One minor piece of evidence I have is the Real Clear Politics average of polls, which ask what direction the country is headed in, have moved lower in the last few days. The net percentage of those who think America is on the wrong track increased from +12.7 to +14.2 as you can see in the chart below. The Rasmussen rolling average poll had a four-point move towards the wrong track in latest update.

As I mentioned previously, the consumer confidence reports have been polarized by political preferences since the election. This polarization may have always existed, but it was easy to point out after the election because Republicans became more optimistic and Democrats became more pessimistic. This aspect has made me less likely to rely on the poll to determine the health of the economy. However, the market still relies on the surveys. Therefore, if we can predict the direction of the surveys, we can predict where the stock market is headed.

According to the latest Conference Board Report, the Democrats’ Expectations Index was 55.3 and the Republicans’ Expectations Index was 122.4. If the Republicans become more pessimistic, the index will move dramatically lower and vice versa. The approval rating of President Trump gives us insight into where the Consumer Expectations Index will go. In the past few days, the number of Americans who strongly approve of President Trump has fallen. This means the next Conference Board survey may show weakness. The President’s job approval is clearly not perfectly correlated with consumer confidence because his approval was low in mid-March, but confidence was still high.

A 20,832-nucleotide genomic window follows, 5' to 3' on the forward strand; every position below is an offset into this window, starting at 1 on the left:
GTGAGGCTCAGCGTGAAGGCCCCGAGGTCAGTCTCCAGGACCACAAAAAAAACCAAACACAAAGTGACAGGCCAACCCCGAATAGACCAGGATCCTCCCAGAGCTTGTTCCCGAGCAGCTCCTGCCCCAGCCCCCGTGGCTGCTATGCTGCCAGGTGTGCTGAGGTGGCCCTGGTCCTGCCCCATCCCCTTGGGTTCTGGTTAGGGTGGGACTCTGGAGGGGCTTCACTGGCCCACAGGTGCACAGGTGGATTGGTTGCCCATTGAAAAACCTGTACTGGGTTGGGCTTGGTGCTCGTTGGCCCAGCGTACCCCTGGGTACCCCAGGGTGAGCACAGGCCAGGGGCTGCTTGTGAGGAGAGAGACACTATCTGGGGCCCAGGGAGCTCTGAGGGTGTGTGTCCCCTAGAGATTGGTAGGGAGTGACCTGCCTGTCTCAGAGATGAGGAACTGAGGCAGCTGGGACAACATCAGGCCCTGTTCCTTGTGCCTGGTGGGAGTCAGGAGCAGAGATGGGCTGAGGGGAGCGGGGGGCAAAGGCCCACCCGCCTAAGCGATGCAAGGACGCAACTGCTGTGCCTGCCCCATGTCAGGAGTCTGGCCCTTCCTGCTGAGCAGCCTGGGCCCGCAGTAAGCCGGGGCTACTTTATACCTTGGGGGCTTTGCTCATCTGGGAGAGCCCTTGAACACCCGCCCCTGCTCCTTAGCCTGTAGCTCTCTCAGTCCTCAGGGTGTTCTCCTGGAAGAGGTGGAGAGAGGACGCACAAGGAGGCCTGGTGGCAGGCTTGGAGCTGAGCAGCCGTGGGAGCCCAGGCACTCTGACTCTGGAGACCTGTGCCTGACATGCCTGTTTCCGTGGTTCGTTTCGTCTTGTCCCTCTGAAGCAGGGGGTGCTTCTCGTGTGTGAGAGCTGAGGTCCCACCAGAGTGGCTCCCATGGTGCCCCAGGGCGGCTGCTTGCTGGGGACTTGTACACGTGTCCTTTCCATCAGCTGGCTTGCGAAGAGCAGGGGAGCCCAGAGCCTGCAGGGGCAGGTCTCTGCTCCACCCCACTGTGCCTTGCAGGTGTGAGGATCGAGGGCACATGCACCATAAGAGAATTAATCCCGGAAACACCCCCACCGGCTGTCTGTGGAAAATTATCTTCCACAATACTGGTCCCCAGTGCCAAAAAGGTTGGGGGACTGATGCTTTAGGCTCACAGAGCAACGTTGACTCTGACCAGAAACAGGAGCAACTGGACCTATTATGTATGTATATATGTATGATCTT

There may be a delay in how the changes in faith in the government effect investing and spending habits. It’s contradictory to be buying stocks and consumer goods hand over fist if you think the country is headed in the wrong direction. Some investors haven’t put ‘two and two together.’ The catalyst to making this connection will probably be when the labor market weakens. This is why I have been focusing on the jobless claims so much. They spiked last week, but the four-week average is still low. This means the start of the next bear market may still be a few months away.

Conclusion

I could be wrong in making the assertion that the stock market has rallied on Tuesday because of the anticipation of tax cuts and the great Conference Board survey. It could just be dip buyers who are buying stocks because they believe stocks always move higher. This is in tune with my point that the ‘dumb money’ is driving the market higher. If stocks are reacting to consumer confidence surveys, the market may fall when the surveys for April and late-March are released because approval of the government is falling due to the inability to pass healthcare reform. You could argue that many people didn’t want the GOP’s healthcare plan, but those Democrats who like Obamacare always were against Trump. There may be a new cohort of disaffected Republicans who are displeased with the inability to fix the problems with Obamacare.